The Cincinnati Bengals have their guy.
According to reports, Los Angeles Rams quarterbacks coach Zac Taylor is the apple in Cincinnati’s eye. Once the Rams postseason ends (either via elimination or a Super Bowl victory), the Bengals have singled out Taylor as their preferred head coaching candidate — reportedly a decision made by Katie Blackburn, another indication that her role continues to expand. It should be noted that an offer hasn’t been confirmed yet, which would violate league rules.
Taylor, a former Cincinnati Bearcats offensive coordinator quarterbacks coach (2016), would replace Marvin Lewis, who spent 16 seasons in Cincinnati as the franchise’s winningest coach. A mutual split was formerly decided on New Years eve after an embarrassing six-win season with the league’s worst-ranked defense and 26th-ranked offense.
After three straight losing seasons, change was obviously needed.
Taylor brings with him the enthusiasm of youth and insta-successes from first-year coaches, largely thanks to the impressive start of Sean McVay. The Rams second-year head coach, having already amassed an impressive 24-8 regular season record since 2017, will turn 33 this year. With the NFL being a copycat league, the Bengals wanted to inject something similar in Cincinnati. Taylor was sought out by other teams, and the Bengals were reportedly also interested in Rams passing game coordinator Shane Waldron (a name that could resurface in Cincinnati when Taylor builds his staff).
If Taylor accepts what appears to be an inevitable offer, it’ll mean that the 35-year old, who was an assistant wide receivers coach over a year ago, will surpass the usual head coaching ladder and take the top job with limited leadership experience. Should that elicit concern? Is there precedence within this franchise? Sam Wyche was 39 and a first-year NFL head coach when the Bengals hired him in 1984 (he was a college head coach in 1983). We know of his successes. Marvin Lewis went four years before suffering his first losing season; he concluded his run with more postseason appearances (7) than losing seasons (5). On the other hand, Dave Shula was 33 when the Bengals promoted him from wide receivers coach. We know that story too.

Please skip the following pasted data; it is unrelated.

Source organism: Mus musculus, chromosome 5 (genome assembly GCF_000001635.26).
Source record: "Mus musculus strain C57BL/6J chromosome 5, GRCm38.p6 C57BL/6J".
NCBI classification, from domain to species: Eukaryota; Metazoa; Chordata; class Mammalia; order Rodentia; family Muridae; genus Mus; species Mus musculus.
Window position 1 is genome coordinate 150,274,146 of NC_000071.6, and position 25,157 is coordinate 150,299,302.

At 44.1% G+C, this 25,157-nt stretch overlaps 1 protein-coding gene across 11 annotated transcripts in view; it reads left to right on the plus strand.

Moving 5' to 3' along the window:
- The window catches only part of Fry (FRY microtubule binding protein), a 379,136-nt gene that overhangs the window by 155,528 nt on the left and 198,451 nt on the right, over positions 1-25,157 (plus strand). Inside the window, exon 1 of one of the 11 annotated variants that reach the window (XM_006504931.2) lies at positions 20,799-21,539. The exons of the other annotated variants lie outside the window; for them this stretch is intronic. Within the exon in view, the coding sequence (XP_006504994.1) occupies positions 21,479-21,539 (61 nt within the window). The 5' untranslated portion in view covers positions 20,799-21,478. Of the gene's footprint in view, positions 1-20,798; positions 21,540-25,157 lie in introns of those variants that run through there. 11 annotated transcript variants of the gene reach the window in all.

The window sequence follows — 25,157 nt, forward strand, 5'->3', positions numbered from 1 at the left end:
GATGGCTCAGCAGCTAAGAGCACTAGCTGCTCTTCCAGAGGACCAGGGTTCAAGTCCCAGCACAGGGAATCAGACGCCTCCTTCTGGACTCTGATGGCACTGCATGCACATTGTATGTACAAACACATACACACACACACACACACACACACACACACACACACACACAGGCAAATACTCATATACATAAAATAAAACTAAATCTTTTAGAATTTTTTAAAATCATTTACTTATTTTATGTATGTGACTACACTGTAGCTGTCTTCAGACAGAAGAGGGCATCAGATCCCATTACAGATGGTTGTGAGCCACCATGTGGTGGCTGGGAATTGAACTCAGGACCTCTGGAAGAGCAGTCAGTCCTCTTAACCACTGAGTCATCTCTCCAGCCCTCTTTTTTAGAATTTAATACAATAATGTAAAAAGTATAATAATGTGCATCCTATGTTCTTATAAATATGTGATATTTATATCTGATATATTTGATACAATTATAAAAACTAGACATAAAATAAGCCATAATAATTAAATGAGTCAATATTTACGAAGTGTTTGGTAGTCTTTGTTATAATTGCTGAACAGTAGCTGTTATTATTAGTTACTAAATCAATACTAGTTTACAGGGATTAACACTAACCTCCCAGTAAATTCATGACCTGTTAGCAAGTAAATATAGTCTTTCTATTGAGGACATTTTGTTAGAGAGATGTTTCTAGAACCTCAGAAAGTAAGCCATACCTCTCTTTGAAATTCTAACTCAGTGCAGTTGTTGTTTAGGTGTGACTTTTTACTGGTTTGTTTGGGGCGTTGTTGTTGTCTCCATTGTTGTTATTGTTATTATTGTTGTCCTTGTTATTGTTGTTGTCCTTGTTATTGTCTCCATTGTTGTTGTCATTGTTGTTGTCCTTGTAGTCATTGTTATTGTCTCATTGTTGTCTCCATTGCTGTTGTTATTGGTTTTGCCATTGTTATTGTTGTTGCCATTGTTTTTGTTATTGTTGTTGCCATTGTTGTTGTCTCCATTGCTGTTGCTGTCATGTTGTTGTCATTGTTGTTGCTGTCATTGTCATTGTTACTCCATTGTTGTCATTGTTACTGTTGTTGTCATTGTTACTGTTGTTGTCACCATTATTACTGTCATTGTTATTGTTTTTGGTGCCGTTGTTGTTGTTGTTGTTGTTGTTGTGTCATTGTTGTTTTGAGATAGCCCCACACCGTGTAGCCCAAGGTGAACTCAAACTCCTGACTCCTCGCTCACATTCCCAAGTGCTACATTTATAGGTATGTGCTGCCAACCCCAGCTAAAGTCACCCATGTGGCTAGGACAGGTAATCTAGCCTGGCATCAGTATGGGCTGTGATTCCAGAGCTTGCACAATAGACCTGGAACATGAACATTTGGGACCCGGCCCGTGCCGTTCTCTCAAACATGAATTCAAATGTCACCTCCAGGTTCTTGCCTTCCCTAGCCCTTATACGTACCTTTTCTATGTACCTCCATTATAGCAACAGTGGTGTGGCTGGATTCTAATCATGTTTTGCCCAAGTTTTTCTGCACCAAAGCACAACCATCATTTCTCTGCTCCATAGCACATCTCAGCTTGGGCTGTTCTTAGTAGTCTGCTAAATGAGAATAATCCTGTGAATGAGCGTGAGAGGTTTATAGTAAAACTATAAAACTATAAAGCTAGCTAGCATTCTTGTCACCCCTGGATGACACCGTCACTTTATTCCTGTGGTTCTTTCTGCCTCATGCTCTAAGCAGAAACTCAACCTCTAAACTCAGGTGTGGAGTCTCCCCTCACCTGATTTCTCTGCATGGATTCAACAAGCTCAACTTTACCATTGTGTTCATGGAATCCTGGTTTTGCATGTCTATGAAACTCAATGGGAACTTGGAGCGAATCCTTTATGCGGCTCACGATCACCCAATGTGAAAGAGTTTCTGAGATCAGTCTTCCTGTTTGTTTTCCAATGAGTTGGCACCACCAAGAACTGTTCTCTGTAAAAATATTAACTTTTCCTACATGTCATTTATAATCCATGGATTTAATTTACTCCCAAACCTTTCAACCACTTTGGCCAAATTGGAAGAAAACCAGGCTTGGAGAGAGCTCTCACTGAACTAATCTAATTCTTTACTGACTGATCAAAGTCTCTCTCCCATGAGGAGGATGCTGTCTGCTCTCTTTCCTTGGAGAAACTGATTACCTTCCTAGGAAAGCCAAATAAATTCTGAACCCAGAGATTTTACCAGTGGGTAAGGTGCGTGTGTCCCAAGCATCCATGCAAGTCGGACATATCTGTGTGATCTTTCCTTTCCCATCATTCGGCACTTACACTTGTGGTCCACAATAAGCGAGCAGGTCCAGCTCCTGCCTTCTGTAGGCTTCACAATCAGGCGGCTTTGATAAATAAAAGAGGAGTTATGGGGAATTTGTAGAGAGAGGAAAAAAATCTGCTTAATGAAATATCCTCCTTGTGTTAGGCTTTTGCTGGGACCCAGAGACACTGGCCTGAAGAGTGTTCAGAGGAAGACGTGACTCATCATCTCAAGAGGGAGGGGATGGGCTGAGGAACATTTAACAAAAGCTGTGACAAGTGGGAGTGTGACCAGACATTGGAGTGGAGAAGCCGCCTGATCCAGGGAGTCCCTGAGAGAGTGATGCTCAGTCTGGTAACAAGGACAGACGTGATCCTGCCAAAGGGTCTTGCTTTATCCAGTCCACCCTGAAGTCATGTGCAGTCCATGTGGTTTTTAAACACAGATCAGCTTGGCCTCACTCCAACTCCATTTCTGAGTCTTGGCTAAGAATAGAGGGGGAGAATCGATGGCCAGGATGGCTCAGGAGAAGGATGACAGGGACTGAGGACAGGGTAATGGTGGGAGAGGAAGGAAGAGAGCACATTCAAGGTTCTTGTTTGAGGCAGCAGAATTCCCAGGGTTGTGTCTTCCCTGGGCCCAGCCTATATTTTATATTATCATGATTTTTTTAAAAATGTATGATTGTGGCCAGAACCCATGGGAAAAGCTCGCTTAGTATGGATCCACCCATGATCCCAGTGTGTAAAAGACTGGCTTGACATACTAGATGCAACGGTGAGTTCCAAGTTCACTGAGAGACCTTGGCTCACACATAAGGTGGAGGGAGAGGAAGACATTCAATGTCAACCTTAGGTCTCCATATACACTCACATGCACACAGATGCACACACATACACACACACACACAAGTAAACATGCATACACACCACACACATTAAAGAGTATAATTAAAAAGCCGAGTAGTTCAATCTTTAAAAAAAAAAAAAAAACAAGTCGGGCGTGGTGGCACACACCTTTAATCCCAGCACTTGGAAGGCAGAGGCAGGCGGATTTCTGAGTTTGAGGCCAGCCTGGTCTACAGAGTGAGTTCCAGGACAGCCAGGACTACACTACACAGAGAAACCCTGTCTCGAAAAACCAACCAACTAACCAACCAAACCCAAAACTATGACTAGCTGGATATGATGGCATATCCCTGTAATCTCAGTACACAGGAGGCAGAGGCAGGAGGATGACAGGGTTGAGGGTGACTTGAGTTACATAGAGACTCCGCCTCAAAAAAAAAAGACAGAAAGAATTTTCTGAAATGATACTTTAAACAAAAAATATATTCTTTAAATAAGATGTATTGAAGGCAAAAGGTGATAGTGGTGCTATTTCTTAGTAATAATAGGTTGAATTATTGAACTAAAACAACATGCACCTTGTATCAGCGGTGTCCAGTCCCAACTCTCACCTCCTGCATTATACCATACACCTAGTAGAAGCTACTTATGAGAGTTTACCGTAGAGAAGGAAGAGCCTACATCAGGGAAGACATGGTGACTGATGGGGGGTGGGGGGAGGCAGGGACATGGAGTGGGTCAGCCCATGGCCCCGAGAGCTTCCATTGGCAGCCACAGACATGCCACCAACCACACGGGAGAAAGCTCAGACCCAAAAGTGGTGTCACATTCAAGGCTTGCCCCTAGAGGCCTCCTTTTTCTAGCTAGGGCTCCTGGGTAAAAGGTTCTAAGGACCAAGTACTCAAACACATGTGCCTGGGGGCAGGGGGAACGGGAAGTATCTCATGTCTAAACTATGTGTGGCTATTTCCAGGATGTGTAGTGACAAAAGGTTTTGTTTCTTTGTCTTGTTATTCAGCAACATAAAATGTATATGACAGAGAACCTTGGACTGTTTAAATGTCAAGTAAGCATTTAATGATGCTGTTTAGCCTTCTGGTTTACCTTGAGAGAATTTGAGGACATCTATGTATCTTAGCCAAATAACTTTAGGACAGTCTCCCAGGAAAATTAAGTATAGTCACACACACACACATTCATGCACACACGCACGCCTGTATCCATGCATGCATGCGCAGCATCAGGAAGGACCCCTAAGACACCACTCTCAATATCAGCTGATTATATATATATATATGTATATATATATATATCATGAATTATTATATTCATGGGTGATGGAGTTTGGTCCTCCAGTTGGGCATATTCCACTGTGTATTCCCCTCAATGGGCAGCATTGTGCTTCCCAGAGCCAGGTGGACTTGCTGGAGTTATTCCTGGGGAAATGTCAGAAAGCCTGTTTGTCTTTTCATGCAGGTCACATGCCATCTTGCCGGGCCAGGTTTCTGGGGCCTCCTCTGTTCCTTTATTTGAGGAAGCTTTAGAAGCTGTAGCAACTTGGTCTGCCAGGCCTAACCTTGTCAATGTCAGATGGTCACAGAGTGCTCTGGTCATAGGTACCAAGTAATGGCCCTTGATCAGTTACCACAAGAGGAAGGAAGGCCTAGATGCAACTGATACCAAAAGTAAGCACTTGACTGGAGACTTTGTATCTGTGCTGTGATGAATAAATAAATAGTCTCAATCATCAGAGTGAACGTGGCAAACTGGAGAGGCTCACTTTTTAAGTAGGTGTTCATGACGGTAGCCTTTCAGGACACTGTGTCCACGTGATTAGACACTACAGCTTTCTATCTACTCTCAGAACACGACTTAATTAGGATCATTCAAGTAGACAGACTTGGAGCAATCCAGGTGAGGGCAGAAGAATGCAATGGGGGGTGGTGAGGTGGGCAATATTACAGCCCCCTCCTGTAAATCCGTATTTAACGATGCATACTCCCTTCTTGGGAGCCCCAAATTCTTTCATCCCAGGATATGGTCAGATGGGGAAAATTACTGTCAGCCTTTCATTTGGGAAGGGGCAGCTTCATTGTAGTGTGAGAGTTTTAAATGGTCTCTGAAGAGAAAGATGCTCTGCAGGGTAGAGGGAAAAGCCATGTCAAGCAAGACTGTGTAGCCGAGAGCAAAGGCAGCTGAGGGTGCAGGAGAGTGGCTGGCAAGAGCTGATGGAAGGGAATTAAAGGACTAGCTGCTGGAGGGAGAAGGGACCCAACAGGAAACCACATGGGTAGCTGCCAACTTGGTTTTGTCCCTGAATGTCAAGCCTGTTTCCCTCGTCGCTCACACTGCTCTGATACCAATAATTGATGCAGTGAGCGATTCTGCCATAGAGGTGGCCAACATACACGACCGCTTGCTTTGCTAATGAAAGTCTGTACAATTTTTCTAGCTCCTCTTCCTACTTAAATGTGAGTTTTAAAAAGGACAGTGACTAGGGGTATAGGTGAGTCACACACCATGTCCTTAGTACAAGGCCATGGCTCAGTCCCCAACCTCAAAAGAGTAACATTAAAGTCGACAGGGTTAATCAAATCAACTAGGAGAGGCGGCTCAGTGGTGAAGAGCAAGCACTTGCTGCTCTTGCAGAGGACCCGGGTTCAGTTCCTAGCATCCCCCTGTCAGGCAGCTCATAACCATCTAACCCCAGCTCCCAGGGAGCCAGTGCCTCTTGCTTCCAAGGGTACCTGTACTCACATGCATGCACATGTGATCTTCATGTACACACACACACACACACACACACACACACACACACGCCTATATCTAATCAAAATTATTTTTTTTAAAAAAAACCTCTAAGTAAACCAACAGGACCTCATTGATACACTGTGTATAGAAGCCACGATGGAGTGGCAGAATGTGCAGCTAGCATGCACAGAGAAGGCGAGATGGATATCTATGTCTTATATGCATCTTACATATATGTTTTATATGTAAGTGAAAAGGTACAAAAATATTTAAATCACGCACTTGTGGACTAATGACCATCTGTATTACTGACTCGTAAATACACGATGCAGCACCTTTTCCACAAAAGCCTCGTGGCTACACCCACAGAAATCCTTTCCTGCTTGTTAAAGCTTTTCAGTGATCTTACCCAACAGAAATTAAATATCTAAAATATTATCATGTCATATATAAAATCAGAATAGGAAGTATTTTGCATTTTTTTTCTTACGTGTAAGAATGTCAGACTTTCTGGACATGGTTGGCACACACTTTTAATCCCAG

Yet, a coach like Taylor is exactly what Cincinnati needs right now; an outside hire; new blood; experience in a system at the forefront of another NFL evolution. With Taylor, the Bengals will have someone saturating the organization with fresh ideas that old school minds might not believe possible.
And it starts with a new coaching staff.
It was always believed that if Lewis resigned or unwillingly departed, Hue Jackson would emerge as his replacement. Why Jackson? Organizational familiarity, front office comfort, and an arrangement that would put Jackson in the big chair several years ago. However, he left for Cleveland and his NFL stock took a beating after a poor run with the Browns. Rather than being known for a brilliant offensive mind (which I still believe), Jackson’s name has emerged as a joke throughout the league as a poor head coach and someone that causes more chaos than stability.
Not only is Jackson not going to become Cincinnati’s next head coach, he won’t return in 2019 in any capacity. The same goes for offensive coordinator Bill Lazor, who was reportedly fired this week, joining linebackers coach Jim Haslett, running backs coach Kyle Caskey, and tight ends coach Jonathan Hayes. It’s not a total housecleaning though with special teams coordinator Darrin Simmons and offensive line coach Frank Pollack reportedly staying put.
Taylor will have a chance to hire an offensive and defensive coordinator, as well as position coaches on both sides of the ball. It’s unclear how much influence he will have beyond that — did he ask that Simmons and Pollack stick around, assuming a verbal agreement was made, or was that a front office decision? Shouldn’t a new head coach have complete authority on his coaching staff?
This isn’t a complete fix either. Despite the encouraging development that the team will feature a revamped coaching staff, the Bengals still need an enhanced personnel department, from giving complete authority to a named general manager, to a significant expansion in the scouting department. A more favorable approach with analytics helps — it shouldn’t rule the decision-making process, nor should it be ignored.
Who’s to say if Taylor is right for Cincinnati, or that his approach will lead to an improvement on areas Marvin Lewis struggled with? Despite the desire for first-year insta-success with baby-faced head coaches, new coaches typically require a handful of years to implement a system and build a roster with players ideal for that system. Coordinators need to be hired, and as Lewis discovered over the last two years, a bad coordinator can lead to a quick exit. A head coach can only do so much; if you don’t have a good coaching staff, you really don’t have a chance.
It’s an exciting time.
We’re starting to see a lot of new. Optimism. Who knows how any of this will translate over time. At least it’ll be an exciting journey to find out.